From: Brian Varine (witchdr@private)
Date: Fri Jun 25 2004 - 07:55:41 PDT

Updated June 25th 2004 14:11 UTC (Handler: Deb Hale) 
Compromised Web Sites Infect Web Surfers
(for more details, also see yesterday's diary: ) 
Updates will be posted here.

A large number of web sites, some of them quite popular, were compromised
earlier this week to distribute malicious code. The attacker uploaded a small
file with javascript to infected web sites, and altered the web server
configuration to append the script to all files served by the web server. The
Storm Center and others are still investigating the method used to compromise
the servers. Several server administrators reported that they were fully

If a user visited an infected site, the javascript delivered by the site would
instruct the user's browser to download an executable from a Russian web site
and install it. Different executables were observed. These trojan horse
programs include keystroke loggers, proxy servers and other back doors
providing full access to the infected system. 

The javascript uses a so far unpatched vulnerability in MSIE to download and
execute the code. No warning will be displayed. The user does not have to
click on any links. Just visiting an infected site will trigger the exploit. 

If your SERVER was compromised, you will observe: 

* All files sent by the web server will include the javascript. As the
javascript is delivered by the web server as a global footer, images and other
documents (robots.txt, word files) will include the javascript as well.
* The files on your server will not be altered. The javascript is included as
a global footer and appended by the server as they are delivered to the
* You will find that the global footer is set to a new file.
* For snort signatures, see 

We do not know at this point how the affected servers have been compromised.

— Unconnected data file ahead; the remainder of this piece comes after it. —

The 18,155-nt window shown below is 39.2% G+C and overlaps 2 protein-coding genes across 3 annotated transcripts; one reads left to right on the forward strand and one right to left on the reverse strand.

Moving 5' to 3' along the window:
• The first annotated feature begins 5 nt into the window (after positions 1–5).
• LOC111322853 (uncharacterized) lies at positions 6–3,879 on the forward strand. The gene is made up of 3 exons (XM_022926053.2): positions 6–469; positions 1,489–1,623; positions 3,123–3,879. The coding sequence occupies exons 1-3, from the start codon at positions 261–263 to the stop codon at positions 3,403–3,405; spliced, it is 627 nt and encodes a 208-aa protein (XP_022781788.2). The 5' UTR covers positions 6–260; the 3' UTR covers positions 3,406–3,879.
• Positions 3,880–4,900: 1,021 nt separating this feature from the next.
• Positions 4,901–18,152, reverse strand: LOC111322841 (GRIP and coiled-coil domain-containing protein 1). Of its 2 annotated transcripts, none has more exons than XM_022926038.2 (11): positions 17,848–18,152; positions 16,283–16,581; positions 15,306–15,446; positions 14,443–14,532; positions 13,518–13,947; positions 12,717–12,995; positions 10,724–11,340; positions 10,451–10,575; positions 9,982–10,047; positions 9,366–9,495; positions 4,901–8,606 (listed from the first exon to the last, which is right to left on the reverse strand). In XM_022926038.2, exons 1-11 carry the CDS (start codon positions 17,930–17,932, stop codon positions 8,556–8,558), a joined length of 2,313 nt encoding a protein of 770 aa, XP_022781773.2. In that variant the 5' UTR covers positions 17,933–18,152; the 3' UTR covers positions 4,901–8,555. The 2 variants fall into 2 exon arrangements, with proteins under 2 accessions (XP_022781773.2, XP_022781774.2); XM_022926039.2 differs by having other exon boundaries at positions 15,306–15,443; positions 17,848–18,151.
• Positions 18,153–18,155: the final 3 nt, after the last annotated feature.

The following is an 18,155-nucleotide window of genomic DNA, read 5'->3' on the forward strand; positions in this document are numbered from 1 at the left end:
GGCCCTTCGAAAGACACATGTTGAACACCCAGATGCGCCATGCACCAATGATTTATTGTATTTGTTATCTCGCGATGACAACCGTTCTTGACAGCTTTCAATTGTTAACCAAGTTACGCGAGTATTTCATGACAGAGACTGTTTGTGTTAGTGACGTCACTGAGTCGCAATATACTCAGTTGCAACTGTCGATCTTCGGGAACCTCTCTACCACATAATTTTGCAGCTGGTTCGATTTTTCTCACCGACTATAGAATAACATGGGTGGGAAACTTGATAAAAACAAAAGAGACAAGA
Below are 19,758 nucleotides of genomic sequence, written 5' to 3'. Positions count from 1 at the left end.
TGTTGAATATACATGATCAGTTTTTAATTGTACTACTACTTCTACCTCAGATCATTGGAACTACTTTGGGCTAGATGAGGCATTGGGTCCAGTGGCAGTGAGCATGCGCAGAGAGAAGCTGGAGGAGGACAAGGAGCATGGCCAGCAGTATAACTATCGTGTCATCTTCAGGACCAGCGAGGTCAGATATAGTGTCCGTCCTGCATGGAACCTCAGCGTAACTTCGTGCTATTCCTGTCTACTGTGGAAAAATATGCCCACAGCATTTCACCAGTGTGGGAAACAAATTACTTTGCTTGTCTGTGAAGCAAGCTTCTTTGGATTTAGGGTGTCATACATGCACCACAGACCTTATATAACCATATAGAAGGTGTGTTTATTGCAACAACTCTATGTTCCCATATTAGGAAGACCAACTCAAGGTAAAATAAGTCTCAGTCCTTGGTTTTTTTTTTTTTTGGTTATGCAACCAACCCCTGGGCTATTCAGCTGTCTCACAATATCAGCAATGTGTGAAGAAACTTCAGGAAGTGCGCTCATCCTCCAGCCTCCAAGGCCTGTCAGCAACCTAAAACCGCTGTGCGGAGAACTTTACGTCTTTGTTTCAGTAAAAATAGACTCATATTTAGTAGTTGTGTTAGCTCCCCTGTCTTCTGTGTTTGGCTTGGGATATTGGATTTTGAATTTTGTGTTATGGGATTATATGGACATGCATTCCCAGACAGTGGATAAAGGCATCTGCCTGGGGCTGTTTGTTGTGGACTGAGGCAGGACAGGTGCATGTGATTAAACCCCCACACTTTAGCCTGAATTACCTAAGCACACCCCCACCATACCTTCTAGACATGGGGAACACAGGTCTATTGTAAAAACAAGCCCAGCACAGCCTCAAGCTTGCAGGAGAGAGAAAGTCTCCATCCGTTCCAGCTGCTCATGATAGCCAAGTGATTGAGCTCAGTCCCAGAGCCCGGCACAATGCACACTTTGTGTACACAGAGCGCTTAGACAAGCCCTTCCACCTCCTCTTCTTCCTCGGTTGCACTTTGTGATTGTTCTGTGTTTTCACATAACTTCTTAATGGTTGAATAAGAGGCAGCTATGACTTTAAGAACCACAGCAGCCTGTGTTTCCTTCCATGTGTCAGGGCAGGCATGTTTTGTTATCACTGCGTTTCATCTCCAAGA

The SSL-PCT exploit is at the top of our list of suspects. If you find a
compromised server, we strongly recommend a complete rebuild. You may be able
to get your web site back into business by changing the footer setting and
removing the javascript file. But this is a likely a very sophisticated attack
and you should expect other stealthy Backdoors. 

If you visited an affected page, and your BROWSER is compromised: 

* You may see a warning about a javascript error. But it depends on how the
attack code interfers with other javascript on the respective page, and many
users disable these javascript warnings. 
* Disconnect the system from the network as soon as possible.
* run a thorough virus check with up to date virus definitions. Many AV
vendors released new definitions as recently as last night.
* If you are able to monitor traffic to the infected host, you may see
attempts to contact on port 80.
* AV software will detect the javascript as 'JS.Scob.Trojan'. 

FAQ's about this attack: 

- Is this the first time web servers have been compromised to attack browsers?

No. Nimda attempted the same trick, using an older MSIE exploit. Other
attempts have been observed in the past. This attack is special because it
affects a large number of servers and is not easily detectable. 

- Will affected websites be "defaced" or otherwise altered? 

No. In most cases, the web sites will look just like usual to the casual
browser. The infected javascript may interfere with other javascript on the
respective page. 

- Will the javascript attached to images be executed? No. The javascript
attached to images is harmless. It's the JavaScript attached to the .htm or
.html files that gets executed, forcing the browser to connect to the Russian

- How can I protect my web server from becoming infected and used as a host
for the script? 

Apply all necessary patches. If you find an unpatched web server, assume it
has been compromised even if you do not see an obvious sign of an attack.
Given the current threat environment, an unpatched web server is likely to be
attacked successfully within a few hours. 

- How can I protect my users from these web sites. Do you publish a list?
Should they stop browsing? 

We do not provide a list of infected sites. Instead we try to work with site
administrators to have them shut down as soon as possible. Right now, we don't
know of any sites that are still hosting the script. Given that this attack is
likely going to be repeated using different javascript code, we recommend that
you (*) install and maintain anti virus software (*) if possible turn off
javascript, or use a browser other then MSIE until the current vulnerabilities
in MSIE are patched. 

Relevant Links 

Analysis of the underlying MSIE vulnerability:
! This link will trigger some warnings from AV software ! (thanks to Olivier de Jong)

Symantec writeup for js.scob.trojan: 

MSIE Exploit information from Security Focus: 
CHMM Vulnerability (not used here, but used by similar exploits )

F-Secure Information: 

Microsoft Alert: 

UseNet Discussion about IIS exploits:

Snort Rule: 

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